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You Can Prevent Illness by Edward R. Pinckney

Image with text You Can Prevent Illness
Title: You Can Prevent Illness
Author: Edward R. Pinckney, M.D.
Year of Publication: 1962
Publisher: Collier Books
Length: 157 Pages & 41,214 Words
Status: Public Domain in the United States and countries following the rule of the shorter term.

Claim your copy of “You Can Prevent Illness” now by clicking the above link. You will receive a scanned copy of the original book in editable word document format together with a pdf file and flat e-cover in five different sizes.

This book is in the public domain and copyright-free which means there are no usage restrictions and you can do with it whatever you want to. Sell it, give it away, turn it into an audio book, rewrite or edit it, use it for ideas or as content for another publication, etc. The list is endless! You can obviously also use it for personal use… Print your own copy, make notes on the pages and highlight sentences that inspire you!



1. What Is Preventive Medicine?

2. Be It Ever So Humble … Preventive Medicine Begins at Home

3. A Shot in Time …

4. Stress, Sweat, and Tears: Preventing Illness at Work

5. Travel Safely

6. Eat, Drink, and Be Wary . . . and Tomorrow You’ll Live Better

7. Common Sense, Cholesterol, and Coronary Disease

8. Radiation: Prevention of Fears and Future Damage

9. The Greeks Had a Word for It… Ecology

10. Get Me to the Doctor on Time…

11. Insuring the Cost of Your Health—Caveat Emptor

12. Preventive Dentistry

13. Compulsion and Conformity Versus Convenience and Contentment (The Prevention of Mental Distress)


Extract of book:

Introduction—Why This Book?

“THERE’S NO secret formula that will keep you from getting sick,” said Dr. Lee, “but just about everyone can ward off a great many diseases in only two steps: first, learning what can be done, and secondly, actually doing it.”

Martha Larkum was consulting her doctor because of what had happened the previous night. Just before she and her husband had left for the country-club party, their baby-sitter had commented, “Gee, I’m sure glad you’re not as fussy as Dr. Lee. He made me have all kinds of tests and an okay from my own doctor before he let me sit with his children. In fact he makes anyone who works for him go through the same rigmarole.”

All through the evening Mr. and Mrs. Larkum thought about their baby-sitter’s remarks. Over cocktails and dinner they discussed the subject with their friends. One ventured the opinion. “Maybe it’s fussiness like Dr. Lee’s that keeps his family so healthy. I don’t think his children have ever missed a day of school.”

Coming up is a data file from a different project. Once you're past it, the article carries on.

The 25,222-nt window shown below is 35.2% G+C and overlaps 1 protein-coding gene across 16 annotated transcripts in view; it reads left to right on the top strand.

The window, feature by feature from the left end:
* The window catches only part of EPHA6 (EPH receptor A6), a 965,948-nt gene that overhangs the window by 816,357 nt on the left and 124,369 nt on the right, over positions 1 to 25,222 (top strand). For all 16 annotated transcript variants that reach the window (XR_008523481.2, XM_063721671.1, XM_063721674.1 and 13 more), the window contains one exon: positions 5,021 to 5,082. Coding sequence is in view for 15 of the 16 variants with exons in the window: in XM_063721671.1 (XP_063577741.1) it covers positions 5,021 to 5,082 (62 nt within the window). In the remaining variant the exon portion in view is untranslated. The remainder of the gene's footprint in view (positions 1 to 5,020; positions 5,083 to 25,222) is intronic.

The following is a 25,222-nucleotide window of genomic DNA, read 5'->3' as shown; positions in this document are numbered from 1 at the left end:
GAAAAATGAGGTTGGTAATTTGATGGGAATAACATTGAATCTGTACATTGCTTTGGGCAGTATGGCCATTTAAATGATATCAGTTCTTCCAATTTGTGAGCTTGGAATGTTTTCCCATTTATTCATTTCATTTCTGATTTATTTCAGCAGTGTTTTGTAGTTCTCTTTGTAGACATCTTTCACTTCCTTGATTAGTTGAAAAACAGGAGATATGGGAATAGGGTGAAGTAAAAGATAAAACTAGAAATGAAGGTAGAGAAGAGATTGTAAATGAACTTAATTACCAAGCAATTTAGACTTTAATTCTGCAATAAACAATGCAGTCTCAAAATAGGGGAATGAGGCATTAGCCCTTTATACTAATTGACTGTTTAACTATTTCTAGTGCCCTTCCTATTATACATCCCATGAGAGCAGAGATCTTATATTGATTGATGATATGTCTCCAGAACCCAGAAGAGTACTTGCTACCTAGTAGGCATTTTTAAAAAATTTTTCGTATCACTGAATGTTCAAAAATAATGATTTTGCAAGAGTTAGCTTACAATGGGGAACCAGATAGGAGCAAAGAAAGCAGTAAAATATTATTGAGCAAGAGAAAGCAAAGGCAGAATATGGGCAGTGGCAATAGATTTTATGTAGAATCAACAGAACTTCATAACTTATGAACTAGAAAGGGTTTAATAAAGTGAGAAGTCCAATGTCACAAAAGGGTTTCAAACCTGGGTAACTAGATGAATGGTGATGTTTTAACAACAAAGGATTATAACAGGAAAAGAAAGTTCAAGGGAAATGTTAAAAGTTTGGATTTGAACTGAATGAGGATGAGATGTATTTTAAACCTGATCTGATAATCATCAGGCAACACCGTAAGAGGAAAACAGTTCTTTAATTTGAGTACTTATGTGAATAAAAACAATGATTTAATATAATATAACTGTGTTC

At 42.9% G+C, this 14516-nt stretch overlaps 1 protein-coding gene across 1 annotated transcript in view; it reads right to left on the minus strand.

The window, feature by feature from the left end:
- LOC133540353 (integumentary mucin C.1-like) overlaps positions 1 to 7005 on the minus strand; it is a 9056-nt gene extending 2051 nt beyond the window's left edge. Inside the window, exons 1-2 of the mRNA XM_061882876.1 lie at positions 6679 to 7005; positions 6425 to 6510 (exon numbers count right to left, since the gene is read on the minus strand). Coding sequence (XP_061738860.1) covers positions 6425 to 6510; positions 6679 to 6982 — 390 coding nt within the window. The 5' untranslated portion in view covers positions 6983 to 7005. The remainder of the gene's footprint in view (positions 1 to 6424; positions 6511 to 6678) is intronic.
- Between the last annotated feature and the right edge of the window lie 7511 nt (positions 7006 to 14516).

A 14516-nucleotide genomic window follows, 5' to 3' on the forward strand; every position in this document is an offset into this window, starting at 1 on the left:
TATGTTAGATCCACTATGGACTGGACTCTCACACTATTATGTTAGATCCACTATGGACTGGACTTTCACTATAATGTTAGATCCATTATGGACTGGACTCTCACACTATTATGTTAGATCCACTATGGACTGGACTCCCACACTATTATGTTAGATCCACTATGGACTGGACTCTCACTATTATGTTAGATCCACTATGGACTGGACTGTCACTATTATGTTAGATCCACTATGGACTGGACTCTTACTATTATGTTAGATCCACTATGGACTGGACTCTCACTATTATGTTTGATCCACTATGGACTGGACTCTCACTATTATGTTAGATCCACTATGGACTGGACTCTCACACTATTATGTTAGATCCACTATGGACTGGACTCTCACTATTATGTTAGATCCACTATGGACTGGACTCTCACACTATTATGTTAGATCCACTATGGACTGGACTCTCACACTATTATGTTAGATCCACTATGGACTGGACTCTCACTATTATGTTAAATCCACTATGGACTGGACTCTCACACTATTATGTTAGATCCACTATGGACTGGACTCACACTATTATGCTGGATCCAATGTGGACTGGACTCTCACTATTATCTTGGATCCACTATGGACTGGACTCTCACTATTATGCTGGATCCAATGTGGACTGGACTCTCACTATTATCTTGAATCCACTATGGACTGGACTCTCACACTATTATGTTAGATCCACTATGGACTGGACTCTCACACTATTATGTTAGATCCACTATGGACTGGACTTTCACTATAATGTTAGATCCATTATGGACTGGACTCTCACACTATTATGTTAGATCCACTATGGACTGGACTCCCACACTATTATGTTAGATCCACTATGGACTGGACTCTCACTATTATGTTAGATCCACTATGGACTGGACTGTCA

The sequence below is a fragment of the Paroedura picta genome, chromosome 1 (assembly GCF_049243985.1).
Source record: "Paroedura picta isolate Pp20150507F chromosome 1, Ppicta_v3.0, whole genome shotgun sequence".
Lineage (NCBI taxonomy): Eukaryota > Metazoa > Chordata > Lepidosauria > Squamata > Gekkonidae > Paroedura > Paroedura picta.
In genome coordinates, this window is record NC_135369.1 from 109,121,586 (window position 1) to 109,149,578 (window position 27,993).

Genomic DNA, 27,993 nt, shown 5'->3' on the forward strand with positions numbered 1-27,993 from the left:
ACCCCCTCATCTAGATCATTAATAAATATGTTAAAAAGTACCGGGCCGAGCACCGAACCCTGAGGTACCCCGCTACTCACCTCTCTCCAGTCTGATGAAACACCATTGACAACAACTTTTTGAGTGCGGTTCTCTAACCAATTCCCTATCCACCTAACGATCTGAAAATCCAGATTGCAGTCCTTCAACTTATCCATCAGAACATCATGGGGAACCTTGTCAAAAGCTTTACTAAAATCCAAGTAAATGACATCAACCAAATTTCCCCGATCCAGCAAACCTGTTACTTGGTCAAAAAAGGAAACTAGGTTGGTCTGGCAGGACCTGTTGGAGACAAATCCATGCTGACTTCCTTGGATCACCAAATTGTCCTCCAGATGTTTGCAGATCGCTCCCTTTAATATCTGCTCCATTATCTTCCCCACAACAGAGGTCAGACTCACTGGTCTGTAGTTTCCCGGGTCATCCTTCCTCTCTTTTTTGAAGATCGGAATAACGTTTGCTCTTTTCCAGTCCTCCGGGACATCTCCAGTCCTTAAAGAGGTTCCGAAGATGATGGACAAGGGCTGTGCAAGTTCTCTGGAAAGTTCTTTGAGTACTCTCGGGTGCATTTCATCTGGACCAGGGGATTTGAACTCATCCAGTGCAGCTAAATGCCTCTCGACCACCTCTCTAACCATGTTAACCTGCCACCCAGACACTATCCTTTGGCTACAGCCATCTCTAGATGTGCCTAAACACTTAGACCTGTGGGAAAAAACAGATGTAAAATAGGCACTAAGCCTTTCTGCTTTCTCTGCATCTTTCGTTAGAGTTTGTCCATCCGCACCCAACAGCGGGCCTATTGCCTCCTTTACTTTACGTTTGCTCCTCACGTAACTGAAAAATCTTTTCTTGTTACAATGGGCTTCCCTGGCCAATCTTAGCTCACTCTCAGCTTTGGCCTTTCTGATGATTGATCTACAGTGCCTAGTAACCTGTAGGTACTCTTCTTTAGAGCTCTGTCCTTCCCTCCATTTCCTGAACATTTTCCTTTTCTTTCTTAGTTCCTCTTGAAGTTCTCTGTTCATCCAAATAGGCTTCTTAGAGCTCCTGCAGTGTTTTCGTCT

Another party-goer said, “It seems ridiculous to go to such extremes. You just can’t x-ray everyone you come in contact with.”

“But a doctor has an advantage over us; he knows what to prevent,” someone interrupted.

Another guest remarked, “Well, isn’t it just like getting shots? … Anyone can do it if he wants to.”

Driving home after the party the Larkums agreed on one thing. They certainly felt better knowing their babysitter of that evening was in reasonably good health.

“It makes sense,” John Larkum said. “We teach the children to wash their hands before eating, to stay out of congested places and to turn their faces away from people who are coughing or sneezing, yet up to now we’ve never thought of looking into the health of the people we sometimes hire to cook their meals, bathe them, and put them to bed.”

Martha Larkum smiled and replied, ”I guess it’s just putting into practice that old maxim—an ounce of prevention is worth a pound of cure.”

Before turning out the light that night she mused, “You know, John, I’m going to talk to Dr. Lee tomorrow, and see if he’ll let me in on some of his secret ounces of prevention.”

So it was that the next afternoon Mrs. Larkum sat in her doctor’s office, and heard him say, “There are many ways to prevent disease. You are familiar already with immunizations, regular physical and dental check-ups, vitamin supplements, and personal cleanliness, to mention a few. There are many other things you should be careful about, such as exposure to German measles during pregnancy, drinking doubtful water when traveling, avoiding exhaustion or excessive exposure at any time …”

“Just a minute,” interrupted Mrs. Larkum. “You may know all about these things, but where can I find all the many ways to avoid illness for my family?”

“You know,” Dr. Lee agreed, “you may be right. There has been a lot of writing about what to do when you’re suffering from various and sundry diseases, but I’m not aware of any simply written book about preventive medicine for the lay person.” He sat back and smiled. “Some day,” he said, “I’m going to write a book on the subject.”

To get your hands on this classic masterpiece that is now in the public domain simply click on the button below now. You will receive a scanned copy of the original book in editable word document format together with a pdf file and flat e-cover in five different sizes.